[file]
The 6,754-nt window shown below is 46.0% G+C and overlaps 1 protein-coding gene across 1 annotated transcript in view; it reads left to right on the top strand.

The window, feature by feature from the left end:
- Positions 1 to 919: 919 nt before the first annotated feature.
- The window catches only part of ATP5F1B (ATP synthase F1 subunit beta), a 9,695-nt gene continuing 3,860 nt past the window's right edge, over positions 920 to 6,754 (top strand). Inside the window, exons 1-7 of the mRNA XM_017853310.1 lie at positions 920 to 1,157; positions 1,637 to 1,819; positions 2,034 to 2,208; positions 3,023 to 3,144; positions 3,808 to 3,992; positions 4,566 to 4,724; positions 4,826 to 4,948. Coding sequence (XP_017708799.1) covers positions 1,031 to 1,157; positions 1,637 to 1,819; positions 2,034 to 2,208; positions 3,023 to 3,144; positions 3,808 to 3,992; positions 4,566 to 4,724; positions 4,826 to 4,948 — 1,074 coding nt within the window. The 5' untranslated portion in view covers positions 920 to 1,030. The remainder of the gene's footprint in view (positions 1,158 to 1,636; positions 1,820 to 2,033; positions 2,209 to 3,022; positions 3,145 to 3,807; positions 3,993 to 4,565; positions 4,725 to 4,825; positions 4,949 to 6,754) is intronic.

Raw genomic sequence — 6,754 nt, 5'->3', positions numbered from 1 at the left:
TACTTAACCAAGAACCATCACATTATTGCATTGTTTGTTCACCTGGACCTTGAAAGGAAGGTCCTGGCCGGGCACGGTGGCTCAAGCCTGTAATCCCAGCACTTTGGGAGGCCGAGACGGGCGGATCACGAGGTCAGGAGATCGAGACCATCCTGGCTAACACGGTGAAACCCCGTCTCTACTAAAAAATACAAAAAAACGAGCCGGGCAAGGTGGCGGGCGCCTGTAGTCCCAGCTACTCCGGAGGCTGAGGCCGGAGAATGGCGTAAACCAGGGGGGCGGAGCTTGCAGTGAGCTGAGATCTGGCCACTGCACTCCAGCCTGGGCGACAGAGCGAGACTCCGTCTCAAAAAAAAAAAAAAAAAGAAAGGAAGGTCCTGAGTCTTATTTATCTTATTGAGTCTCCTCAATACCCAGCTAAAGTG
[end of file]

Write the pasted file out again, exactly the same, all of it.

The 6,754-nt window shown below is 46.0% G+C and overlaps 1 protein-coding gene across 1 annotated transcript in view; it reads left to right on the top strand.

The window, feature by feature from the left end:
- Positions 1 to 919: 919 nt before the first annotated feature.
- The window catches only part of ATP5F1B (ATP synthase F1 subunit beta), a 9,695-nt gene continuing 3,860 nt past the window's right edge, over positions 920 to 6,754 (top strand). Inside the window, exons 1-7 of the mRNA XM_017853310.1 lie at positions 920 to 1,157; positions 1,637 to 1,819; positions 2,034 to 2,208; positions 3,023 to 3,144; positions 3,808 to 3,992; positions 4,566 to 4,724; positions 4,826 to 4,948. Coding sequence (XP_017708799.1) covers positions 1,031 to 1,157; positions 1,637 to 1,819; positions 2,034 to 2,208; positions 3,023 to 3,144; positions 3,808 to 3,992; positions 4,566 to 4,724; positions 4,826 to 4,948 — 1,074 coding nt within the window. The 5' untranslated portion in view covers positions 920 to 1,030. The remainder of the gene's footprint in view (positions 1,158 to 1,636; positions 1,820 to 2,033; positions 2,209 to 3,022; positions 3,145 to 3,807; positions 3,993 to 4,565; positions 4,725 to 4,825; positions 4,949 to 6,754) is intronic.

Raw genomic sequence — 6,754 nt, 5'->3', positions numbered from 1 at the left:
TACTTAACCAAGAACCATCACATTATTGCATTGTTTGTTCACCTGGACCTTGAAAGGAAGGTCCTGGCCGGGCACGGTGGCTCAAGCCTGTAATCCCAGCACTTTGGGAGGCCGAGACGGGCGGATCACGAGGTCAGGAGATCGAGACCATCCTGGCTAACACGGTGAAACCCCGTCTCTACTAAAAAATACAAAAAAACGAGCCGGGCAAGGTGGCGGGCGCCTGTAGTCCCAGCTACTCCGGAGGCTGAGGCCGGAGAATGGCGTAAACCAGGGGGGCGGAGCTTGCAGTGAGCTGAGATCTGGCCACTGCACTCCAGCCTGGGCGACAGAGCGAGACTCCGTCTCAAAAAAAAAAAAAAAAAGAAAGGAAGGTCCTGAGTCTTATTTATCTTATTGAGTCTCCTCAATACCCAGCTAAAGTG